by Laura Kratz, Elmhurst League of Women Voters (October 31, 2007)

When hundreds of people lined up on a rainy October night in Elmhurst last year to see An Inconvenient Truth, the Elmhurst League of Women Voters (LWV) knew they had touched a nerve in the community. The film had not been shown there during its commercial runs but, when an entire theater sold out for the League’s only screening, theater managers decided to cancel another movie and show it to 100 more people on a second screen.

Within a year, Elmhurst had become a Cool City.

“We knew this was a hot issue in our community,” said Donna Blue, LWV Co-President. “It
was especially popular with the high school kids, but people of all ages came out. And it
certainly wasn’t a partisan audience. After the film, we had a local science teacher give a short talk on what individuals can do to stop global warming. That teacher is a determined
environmentalist – and a Republican committeeman. We knew had to work on this issue.”

Elmhurst LWV followed up in April with a public program on the Mayors’ Climate Protection Agreement, presented by area Sierra Club members. Equipped with a clear understanding of the Cool Cities initiative, the League formally adopted it as a local action item for 2007-2008 under LWV environmental positions that have been in place since the 1960’s.

Meanwhile, other community groups and institutions were working on their own educational programs and sustainability efforts. Sierra Club and LWV joined forces over the summer to assemble a Coalition of those groups to persuade the city’s mayor to sign the agreement. In just a few months, the Coalition welcomed the American Association of University Women (AAUW), Elmhurst PTA Council and Elmhurst College, followed by Elmhurst Hospital, the Public Library (part of city government), garden clubs, business organizations, the high school EcoClub and interested individual citizens.

The Coalition set to work, cultivating relationships with city staff who had already been taking measures to save energy, cut costs and help the local environment. And, as staff was looking to elected officials to set policy to further these efforts, the timing was right for a staff member to become a Coalition liaison. This relationship helped the Coalition prepare to approach their elected officials with a solid foundation for the Cool Cities proposal.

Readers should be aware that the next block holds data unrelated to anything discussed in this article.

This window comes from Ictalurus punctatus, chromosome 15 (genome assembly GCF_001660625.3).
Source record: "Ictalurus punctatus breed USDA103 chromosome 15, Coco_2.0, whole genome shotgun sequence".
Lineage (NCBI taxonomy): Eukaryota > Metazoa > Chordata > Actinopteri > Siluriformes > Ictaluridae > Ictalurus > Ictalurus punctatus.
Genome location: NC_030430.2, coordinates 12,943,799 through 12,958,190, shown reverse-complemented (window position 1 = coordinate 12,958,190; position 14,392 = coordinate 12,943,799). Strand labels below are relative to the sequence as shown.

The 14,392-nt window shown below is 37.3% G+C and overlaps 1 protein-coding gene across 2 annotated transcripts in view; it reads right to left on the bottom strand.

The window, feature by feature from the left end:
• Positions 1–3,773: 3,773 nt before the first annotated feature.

“Working alongside city staff members who are committed to the common goal was key,” said Blue. “They can speak to such issues as costs, feasible technologies, what’s unique to Elmhurst, and what their counterparts in other communities have experienced. They were able to anticipate questions that the Aldermen and the Mayor asked so they really added to the credibility of our effort.”

A great deal of thought was given to the formal letter asking the mayor to sign the US Mayors’ Climate Protection Agreement. Using the Sierra Club/Cool Cities letter as a guide, the Coalition’s request pointed out benefits to the local community and pledged to follow through once Elmhurst became a Cool City by:


  • Providing volunteers to help with the required emissions inventory and other labor intensive activities
  • Promoting the City’s on-going sustainability efforts
  • Educating the community on ways to continue to decrease pollution and use sustainable practices.

“We had to show the City Council and the Mayor that we expect more than a signed piece of paper and that we are willing to work hard for it,” said Blue. “We thought some aldermen might use the cost of an emissions audit as an excuse for not signing on but we averted it by offering our experienced volunteers to help with that research. Our groups are also very good at getting information out to public and we were saying the City deserves a lot of credit for what it has already done to improve the environment.”

Two City Council committees met together in late September to review the Cool Cities proposal and supporting staff recommendations. Coalition representatives and city staff were on hand to speak to the measure and aldermen responded favorably to the broad community support. Because estimated program costs were included, the aldermen discussed ways Cool Cities would necessitate realigning budget priorities for the city. They reached a consensus that the Cool Cities initiative is a valid statement of principle for future city operations and both committees recommended Elmhurst become a Cool City.

On October 1st, the full City Council voted to advise the Mayor to sign the US Mayors’ Climate Protection Agreement. Mayor Tom Marcucci did so on October 4th.

Meanwhile, the Coalition had not been idle. From the beginning, plans were laid for a
community green festival in 2008 and various member groups scheduled educational programs to encourage the public take their own steps toward sustainability.

“Now that we’re a Cool City we really have lots of work to do,” said Blue. “But everyone is up to the challenge and our coalition continues to grow. We’re very excited about the next steps, both at city hall and in our neighborhoods.”